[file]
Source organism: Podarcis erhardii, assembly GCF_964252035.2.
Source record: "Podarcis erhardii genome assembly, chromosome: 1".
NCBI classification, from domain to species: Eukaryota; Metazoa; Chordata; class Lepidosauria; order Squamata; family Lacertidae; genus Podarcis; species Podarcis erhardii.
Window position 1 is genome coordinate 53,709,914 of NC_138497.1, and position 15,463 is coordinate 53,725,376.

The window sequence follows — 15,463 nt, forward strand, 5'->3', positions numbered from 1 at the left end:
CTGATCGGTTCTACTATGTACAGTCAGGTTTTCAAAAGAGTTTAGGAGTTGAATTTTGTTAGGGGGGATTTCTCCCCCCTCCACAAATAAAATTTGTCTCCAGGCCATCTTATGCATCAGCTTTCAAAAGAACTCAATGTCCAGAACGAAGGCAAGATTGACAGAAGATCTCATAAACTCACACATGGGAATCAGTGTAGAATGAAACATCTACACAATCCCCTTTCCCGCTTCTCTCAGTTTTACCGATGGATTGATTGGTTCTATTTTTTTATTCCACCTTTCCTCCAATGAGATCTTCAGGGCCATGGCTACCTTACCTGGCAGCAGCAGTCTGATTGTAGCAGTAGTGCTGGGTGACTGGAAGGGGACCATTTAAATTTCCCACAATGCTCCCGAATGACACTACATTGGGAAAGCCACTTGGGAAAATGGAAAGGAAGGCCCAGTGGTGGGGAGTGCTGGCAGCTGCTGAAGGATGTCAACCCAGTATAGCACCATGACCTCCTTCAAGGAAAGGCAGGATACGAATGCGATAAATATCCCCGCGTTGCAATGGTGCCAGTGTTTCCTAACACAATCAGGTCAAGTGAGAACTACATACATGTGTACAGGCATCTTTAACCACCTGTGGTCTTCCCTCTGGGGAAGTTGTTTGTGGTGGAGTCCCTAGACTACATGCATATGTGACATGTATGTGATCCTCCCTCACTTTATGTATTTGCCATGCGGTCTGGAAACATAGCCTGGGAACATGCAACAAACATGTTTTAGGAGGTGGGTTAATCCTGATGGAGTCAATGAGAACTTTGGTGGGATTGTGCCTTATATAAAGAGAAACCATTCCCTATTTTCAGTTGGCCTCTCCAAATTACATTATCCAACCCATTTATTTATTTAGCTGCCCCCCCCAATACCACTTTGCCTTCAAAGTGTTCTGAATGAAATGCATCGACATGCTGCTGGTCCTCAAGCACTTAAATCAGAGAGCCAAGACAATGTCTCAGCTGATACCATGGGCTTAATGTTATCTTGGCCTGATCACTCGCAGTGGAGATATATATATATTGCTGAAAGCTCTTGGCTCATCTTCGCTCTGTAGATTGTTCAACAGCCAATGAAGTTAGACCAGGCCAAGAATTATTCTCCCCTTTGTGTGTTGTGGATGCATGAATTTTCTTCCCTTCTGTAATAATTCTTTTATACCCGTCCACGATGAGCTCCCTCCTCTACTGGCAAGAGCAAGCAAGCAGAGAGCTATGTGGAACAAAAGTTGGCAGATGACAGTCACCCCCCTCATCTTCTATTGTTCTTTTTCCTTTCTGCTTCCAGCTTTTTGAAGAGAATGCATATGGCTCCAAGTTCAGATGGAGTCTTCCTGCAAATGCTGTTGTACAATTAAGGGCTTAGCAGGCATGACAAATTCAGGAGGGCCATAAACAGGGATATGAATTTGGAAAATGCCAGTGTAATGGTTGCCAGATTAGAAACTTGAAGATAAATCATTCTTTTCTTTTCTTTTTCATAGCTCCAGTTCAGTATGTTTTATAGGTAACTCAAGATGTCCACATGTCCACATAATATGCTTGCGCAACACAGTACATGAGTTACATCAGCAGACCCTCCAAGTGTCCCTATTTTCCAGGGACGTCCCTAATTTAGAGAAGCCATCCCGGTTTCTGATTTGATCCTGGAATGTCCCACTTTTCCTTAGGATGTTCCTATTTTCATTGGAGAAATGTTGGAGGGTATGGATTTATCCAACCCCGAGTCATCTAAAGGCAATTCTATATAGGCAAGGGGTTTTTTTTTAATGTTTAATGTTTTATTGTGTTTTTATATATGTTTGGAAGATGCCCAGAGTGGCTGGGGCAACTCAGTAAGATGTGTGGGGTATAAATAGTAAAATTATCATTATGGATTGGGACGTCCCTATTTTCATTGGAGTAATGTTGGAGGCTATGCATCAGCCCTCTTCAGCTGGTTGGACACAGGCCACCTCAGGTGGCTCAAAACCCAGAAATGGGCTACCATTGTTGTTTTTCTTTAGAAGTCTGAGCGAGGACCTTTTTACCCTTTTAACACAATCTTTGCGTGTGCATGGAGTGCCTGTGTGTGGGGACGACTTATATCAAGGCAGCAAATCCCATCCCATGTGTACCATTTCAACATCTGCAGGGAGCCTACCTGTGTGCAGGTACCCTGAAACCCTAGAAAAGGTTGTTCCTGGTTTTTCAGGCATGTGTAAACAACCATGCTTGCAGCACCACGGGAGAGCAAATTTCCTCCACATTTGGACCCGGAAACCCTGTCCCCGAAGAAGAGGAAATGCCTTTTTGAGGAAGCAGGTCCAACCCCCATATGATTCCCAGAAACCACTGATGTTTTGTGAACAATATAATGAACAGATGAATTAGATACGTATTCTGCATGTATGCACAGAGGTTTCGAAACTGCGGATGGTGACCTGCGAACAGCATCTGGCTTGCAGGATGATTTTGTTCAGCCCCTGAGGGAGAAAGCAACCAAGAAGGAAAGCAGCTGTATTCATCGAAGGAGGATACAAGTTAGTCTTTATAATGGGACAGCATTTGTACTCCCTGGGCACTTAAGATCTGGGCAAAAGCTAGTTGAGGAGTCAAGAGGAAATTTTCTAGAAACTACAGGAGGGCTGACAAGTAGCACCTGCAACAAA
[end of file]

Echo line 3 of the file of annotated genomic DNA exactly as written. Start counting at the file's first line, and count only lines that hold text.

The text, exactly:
NCBI classification, from domain to species: Eukaryota; Metazoa; Chordata; class Lepidosauria; order Squamata; family Lacertidae; genus Podarcis; species Podarcis erhardii.